John Peter Askew is a British artist who has been absorbed with photography ever since being given a camera, a Pentax MX, by his father for his 21st birthday. “Sometimes presents can be things that you don’t really like or want but I remember treasuring this. I remember taking some photos of the steep steps in Newcastle leading down to the quayside. At home, I made a picture of a floral patterned waste bin in a flowerbed. There was also one of my mum and dad in bed on Christmas morning. It didn’t come out quite right as the light got into the back of the camera and distorted the colours. That fascinated me. My father was drinking a cup of tea while my mother read from a book by Alison Uttley. My dad was half in and half out of the light” (John Peter Askew 1999). Askew’s work has remained ‘local’ and ‘personal’ and throughout his career his work has retained this intimacy.
Recent solo exhibitions include Washington Arts Centre, Washington (2021); Pushkin House, London (2020); Northern Gallery for Contemporary Art, Sunderland (2019). He has exhibited at UK venues including the Royal Academy, London (2021); The Photographers’ Gallery, London (1999, 1996) ; Ikon, Birmingham (1997) ; the National Museum of Photography, Bradford (1998); Dilston Grove, London (2001), and at major international exhibitions including Contemporary British Photography, Rosphoto Museum, St Petersburg (2022); the Prague Biennale (2005); British Photography Today, Recontres de la Photographie d’Arles (1998).
Works include Luxcrete, 2022 (1999-2021); We, 2019 (1996- 2017); Presence, 2012 (1996); Four Square Photographs, 2002 (1997); Flower, 2001 (1997-2000); Ten Years, 1999 (1981-1991); the film Lyubov’s Eye, 2012 (1997); Interior Fictions,1996 (1992-1995); Ashleigh, 1994 (1989 -1993).
Askew’s practice is notable for three reasons. Firstly there is a time delay, often of many years, between the photograph and its inclusion into a body of his work. Secondly his photographs are characterised by gentleness - “In a world that is full of images revealing the ugliness and brutality of humanity, it is almost more shocking to encounter a body of work that does nothing of the sort and is filled with kindness. It occurred to me in the light of this, that to be gentle is an extreme artistic stance” (Lee Maelzer 2022). Finally Askew’s work deals with subject matter “we either overlook or take for granted as part of the background.[...] He achieves a remarkable stillness even monumentality in many of his pictures” (Ian Jeffrey 2006)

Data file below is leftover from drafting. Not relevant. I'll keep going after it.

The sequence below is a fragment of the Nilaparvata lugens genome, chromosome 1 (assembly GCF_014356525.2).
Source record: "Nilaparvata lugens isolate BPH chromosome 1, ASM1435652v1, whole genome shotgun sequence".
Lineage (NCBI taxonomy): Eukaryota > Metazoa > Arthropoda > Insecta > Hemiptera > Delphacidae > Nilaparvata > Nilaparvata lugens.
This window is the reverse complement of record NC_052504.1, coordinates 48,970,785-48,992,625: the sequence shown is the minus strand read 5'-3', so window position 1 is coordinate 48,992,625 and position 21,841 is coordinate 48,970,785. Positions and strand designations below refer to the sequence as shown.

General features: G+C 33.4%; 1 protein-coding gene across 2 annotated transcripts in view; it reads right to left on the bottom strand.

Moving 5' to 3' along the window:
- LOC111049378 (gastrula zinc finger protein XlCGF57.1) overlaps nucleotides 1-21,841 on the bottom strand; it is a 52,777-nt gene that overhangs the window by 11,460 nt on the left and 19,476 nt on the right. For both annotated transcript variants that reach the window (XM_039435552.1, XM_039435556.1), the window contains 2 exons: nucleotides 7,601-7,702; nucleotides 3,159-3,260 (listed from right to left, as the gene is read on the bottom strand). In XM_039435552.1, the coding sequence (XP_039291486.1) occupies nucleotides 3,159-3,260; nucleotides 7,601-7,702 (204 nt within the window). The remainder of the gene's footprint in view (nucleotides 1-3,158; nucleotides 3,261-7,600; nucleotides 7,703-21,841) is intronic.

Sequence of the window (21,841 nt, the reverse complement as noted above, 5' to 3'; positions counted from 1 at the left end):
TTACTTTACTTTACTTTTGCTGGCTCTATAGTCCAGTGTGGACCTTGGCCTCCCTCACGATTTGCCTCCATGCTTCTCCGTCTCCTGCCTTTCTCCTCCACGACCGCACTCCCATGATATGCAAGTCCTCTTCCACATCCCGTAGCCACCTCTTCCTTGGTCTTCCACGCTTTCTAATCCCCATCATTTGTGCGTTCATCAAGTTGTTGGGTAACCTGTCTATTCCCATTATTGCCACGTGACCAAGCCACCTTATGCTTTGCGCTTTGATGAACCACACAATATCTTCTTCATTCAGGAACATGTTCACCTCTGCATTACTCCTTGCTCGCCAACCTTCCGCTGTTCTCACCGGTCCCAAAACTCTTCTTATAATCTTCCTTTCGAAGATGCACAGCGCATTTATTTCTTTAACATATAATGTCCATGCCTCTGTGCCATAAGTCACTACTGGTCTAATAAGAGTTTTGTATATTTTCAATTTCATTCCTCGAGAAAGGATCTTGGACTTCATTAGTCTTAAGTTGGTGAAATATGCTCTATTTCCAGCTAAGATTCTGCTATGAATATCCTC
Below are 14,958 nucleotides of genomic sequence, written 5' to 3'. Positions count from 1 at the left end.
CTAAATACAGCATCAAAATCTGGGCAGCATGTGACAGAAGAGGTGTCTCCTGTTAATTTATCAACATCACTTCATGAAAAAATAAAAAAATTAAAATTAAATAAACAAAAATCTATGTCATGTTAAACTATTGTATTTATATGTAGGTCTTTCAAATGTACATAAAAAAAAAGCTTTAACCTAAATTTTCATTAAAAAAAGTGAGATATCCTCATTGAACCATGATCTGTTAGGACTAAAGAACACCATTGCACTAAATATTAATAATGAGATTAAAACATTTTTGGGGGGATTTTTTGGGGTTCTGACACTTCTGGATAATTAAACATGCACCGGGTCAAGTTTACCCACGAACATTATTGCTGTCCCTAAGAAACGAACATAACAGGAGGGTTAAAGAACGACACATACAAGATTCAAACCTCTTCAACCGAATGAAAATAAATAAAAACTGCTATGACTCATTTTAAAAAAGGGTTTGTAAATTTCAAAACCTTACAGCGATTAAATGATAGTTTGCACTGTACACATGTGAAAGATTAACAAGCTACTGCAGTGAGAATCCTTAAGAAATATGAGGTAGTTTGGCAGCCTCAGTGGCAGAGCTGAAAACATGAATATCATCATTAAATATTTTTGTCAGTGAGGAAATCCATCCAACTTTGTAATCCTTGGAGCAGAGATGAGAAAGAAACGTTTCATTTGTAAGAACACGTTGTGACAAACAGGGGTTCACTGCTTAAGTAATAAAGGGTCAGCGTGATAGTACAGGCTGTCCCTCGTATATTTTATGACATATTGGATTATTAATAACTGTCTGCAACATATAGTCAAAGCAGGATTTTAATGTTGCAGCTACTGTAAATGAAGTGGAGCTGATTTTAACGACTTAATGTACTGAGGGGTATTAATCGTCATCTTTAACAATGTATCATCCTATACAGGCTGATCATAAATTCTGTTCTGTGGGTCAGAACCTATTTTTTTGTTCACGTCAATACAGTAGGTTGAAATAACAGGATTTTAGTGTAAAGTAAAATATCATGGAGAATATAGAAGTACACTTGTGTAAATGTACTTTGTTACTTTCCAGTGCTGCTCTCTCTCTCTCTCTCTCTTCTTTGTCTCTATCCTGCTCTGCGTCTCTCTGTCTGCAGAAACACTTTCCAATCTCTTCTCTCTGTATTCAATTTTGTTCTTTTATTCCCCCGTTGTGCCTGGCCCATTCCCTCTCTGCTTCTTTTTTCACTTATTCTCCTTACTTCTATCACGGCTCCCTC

In 2019 a 280 page book of Askew’s work We was launched at the Photographer’s Gallery, London. Charlotte Cotton described it as “A wonderful book.. a beautiful close, incredibly touching and vast photographic story...” The book includes texts by the leading historian of photography Ian Jeffrey and respected curator and writer Fatos Ustek, amongst others. We II will be published this autumn. The two volumes, documenting over 300 photographs, are seen by the artist as a single body of work which has taken a third of a lifetime to bring to fruition. “While these books are an epic portrait across generations of a single family from Perm, the easternmost point in Europe, the photographs transcend their particular circumstances. Askew asks us to imagine the possibility of a better, more playful world, and points towards who we might yet become. The work We, stretching back over a quarter of a century, is a timely and idiosyncratic chronicle, embracing friendship, communality and kindness”